Friday, December 23, 2016

We Can Overcome the Challenges of the Holidays, and Laugh and Love Especially. Enjoy!


Highlighted, favorite blogpost in the the knack of time:

We Can Overcome the Challenges of the Holidays, and Laugh and Love Especially. Enjoy!

The holidays! We have to handle the challenges of short days, of having relatives and friends either in our faces, or being unavailable. We may feel the pressure of fixing presents, fancy meals, and end up exhausted. ... read more

By Michael Peter Langevin





Wednesday, December 21, 2016

Happy Winter Solstice - and a Small Sun Pot


Happy Winter Solstice! May it be sweet and easy. We transform as the year is transforming. We change as the year is changing.

There is always ceremony, always small things we can do to help the unfolding of new chapters. Around Winter Solstice I draw year runes, make collages, choose colors to brighten up the incoming year. Through Winter Solstices over the years I have trampled spirals in the snow, hung year-amulets in trees, done ceremony by myself, with a friend or a group, lit fires, torches and candles. Whatever feels right in the moment is the right thing to do.

Whatever my ceremony for the year, I always want to do something extra for the Sun: sunbread, sun symbols, small, glittery things hanging in windows - catching the light. This year I also did a Sun-pot. 

Such a sweet thing to be inspired by the big powers, and do small, simple creations. As you can see - you hardly have to be an artist to do so. All it takes is some acrylic paint, some gold ornaments from the free-shelf, and a certain freeing lack of self-critisism. Here is this year's Winter Solstice special Sun symbol: old pot to a new pot, from a-little-worn-pot to a bright symbol of the new Sun.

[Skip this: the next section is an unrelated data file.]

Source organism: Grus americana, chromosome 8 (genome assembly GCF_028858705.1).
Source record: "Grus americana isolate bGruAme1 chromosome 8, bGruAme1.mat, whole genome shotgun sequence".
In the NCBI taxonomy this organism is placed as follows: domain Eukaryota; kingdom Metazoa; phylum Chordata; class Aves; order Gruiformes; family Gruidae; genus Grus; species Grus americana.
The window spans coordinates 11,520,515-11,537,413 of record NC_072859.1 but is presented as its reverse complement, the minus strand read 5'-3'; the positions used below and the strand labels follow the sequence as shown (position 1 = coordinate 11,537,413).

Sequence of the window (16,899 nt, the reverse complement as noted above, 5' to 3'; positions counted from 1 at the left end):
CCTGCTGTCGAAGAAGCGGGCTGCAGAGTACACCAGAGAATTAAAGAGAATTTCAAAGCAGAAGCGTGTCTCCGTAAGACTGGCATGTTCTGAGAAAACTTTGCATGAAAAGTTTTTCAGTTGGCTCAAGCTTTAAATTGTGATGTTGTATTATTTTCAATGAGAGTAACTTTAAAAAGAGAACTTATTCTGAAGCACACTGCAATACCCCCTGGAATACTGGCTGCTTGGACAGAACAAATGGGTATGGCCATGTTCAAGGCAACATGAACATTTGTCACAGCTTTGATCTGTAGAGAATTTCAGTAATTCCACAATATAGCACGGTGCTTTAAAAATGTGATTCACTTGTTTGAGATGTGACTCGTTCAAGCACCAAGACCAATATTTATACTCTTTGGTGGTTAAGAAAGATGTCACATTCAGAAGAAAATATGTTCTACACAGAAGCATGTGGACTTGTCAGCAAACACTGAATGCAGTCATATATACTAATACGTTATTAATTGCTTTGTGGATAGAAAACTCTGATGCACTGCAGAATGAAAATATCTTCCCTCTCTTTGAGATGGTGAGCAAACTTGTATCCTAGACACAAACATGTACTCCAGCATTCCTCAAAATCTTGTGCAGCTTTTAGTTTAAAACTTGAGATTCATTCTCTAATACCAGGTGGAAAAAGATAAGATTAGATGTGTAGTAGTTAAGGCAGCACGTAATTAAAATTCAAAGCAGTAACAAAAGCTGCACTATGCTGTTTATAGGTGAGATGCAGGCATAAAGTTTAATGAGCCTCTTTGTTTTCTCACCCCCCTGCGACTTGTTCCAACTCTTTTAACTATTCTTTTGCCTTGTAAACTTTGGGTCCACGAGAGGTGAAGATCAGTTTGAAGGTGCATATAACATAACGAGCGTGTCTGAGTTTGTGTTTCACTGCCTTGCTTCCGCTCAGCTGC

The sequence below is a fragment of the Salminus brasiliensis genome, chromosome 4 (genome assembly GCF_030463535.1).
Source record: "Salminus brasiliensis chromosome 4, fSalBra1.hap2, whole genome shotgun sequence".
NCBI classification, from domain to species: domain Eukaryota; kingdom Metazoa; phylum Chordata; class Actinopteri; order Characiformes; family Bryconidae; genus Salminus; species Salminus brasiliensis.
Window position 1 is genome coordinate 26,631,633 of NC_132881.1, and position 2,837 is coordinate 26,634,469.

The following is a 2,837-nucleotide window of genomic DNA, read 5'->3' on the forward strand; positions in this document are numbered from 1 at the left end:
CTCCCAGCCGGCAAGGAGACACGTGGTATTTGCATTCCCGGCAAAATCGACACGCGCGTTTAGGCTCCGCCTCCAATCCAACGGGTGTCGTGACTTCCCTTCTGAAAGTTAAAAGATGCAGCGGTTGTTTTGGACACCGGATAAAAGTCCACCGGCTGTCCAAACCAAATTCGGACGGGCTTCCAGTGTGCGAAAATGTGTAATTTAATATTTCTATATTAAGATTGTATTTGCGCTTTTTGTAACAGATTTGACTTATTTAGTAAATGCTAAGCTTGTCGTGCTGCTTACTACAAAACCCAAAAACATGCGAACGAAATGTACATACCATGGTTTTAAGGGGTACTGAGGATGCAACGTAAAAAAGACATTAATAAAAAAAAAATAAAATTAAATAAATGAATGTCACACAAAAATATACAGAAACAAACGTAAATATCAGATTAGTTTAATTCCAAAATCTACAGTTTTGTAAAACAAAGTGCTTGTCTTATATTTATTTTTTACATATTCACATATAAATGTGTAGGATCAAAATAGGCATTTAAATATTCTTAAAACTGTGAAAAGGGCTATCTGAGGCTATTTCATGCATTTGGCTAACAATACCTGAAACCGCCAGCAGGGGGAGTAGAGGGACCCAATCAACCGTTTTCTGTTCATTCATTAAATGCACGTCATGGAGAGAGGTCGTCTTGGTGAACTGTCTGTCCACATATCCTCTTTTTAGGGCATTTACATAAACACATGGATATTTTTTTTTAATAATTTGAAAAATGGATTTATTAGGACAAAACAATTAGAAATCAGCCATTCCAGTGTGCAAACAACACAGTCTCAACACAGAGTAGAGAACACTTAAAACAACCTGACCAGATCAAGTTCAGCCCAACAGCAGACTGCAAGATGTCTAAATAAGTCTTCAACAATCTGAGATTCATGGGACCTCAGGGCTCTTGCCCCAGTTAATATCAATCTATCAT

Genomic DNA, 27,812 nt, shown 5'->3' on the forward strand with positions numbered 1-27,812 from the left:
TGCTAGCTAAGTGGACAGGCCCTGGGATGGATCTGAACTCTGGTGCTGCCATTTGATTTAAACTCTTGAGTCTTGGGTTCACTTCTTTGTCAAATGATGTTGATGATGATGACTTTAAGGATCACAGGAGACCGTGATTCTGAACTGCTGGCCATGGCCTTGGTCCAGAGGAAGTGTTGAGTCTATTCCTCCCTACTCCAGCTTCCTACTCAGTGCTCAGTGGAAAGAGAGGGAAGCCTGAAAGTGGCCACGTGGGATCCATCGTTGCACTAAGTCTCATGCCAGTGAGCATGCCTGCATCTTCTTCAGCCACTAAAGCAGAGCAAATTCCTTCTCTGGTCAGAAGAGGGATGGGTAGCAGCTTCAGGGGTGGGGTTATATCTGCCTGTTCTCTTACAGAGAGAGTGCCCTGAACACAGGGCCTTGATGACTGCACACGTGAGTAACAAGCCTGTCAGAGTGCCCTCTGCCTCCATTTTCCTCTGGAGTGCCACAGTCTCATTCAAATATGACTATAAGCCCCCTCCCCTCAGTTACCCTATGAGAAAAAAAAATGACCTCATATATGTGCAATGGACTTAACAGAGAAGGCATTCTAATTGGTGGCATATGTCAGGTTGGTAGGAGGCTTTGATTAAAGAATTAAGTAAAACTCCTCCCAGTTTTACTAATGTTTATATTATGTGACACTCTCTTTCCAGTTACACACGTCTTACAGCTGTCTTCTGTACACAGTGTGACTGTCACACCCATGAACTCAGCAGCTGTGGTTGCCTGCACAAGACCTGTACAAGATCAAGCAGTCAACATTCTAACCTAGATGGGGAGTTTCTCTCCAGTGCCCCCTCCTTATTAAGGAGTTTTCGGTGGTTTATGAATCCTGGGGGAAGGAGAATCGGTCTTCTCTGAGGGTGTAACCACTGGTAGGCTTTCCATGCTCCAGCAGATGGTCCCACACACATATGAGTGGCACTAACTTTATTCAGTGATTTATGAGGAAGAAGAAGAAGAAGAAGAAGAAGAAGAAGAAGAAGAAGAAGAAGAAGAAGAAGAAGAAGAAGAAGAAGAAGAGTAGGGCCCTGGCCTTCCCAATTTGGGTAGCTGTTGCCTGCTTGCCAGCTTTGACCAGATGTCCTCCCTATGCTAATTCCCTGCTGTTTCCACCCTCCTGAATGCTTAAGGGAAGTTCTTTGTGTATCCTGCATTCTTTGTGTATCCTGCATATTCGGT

May She Come Back Safely to All of Us





Photographs by Sofia Karin Axelsson

Sunday, December 18, 2016


of Tyr: Sky god. Wolf. Spiritual warrior. Courage. Stand your truth.
Sacrifice that which seems so important, and find a new stance.


Illustration by Sofia Karin Axelsson

Thursday, December 1, 2016

Rune of Water, Rune of Lake

Rune of water, rune of lake

dribbling, trickling, drip-drop-drake 

Ebb and flow

 Vast ocean
high and low











Riches deep below



Ran - fearsome, cruel
Sensual queen of blue


Underwater circus, subconscious themes, 

ebb and flow, ebb and flow

Slow rythmic patterns
I surrender, drag me under
let me twirl 
and twirl
and twirl

together with the Naiades.



Illustration and photograph two and three by Sofia Karin Axelsson

Monday, November 28, 2016

Sunna - A Prayer to the Sun Goddess

As the days grow shorter - we can pray to Sunna, to Sol, the SunGoddess of the cold North. She knows well how every ray is worth it's weight in gold. Fire hair flowing, as she drives her sunchariot over the sky - day after day.



Be at ease. The wolves may chase her, but she wins the race. Every day takes skill and effort. Every day is precious. 

It is said that the skywolves will catch up with her one day, and eat the sun so there is no more day. But that Sunna has given birth to a daughter - shining bright and new - who will light up the world once again.

Perhaps this happens every year. Surely Sunna, or Sunna her daughter will return after the darkest day.


Give a prayer in any case. Because thankfulness to any force is never lost. Our hearts expand, and we shine brighter, when we remember that many fight hard to keep the universe moving in endless balance -in whatever form we wish to perceive them. Just as Sunna steers her chariot over the sky - day after day.

Photoart by Sofia Karin Axelsson

Friday, November 25, 2016

Post-Election Perspective - We All Need It. An Interview with Frank DeMarco


"Post-Election Perspective," is an interview with author Frank DeMarco starting off in his latest book: "Rita's World Volume II: A View from the Non-Physical." 

How do the reactions to the 2016 election in the USA look from beings from the other side? Can a non-physical perspective give us in the physical form a better perspective on the election outcome, and the way the world looks to us at this point? Frank DeMarco explains these connections between the physical and the non-physical world, starting off in his book "Rita's World Volume II: A View from the Non-Physical."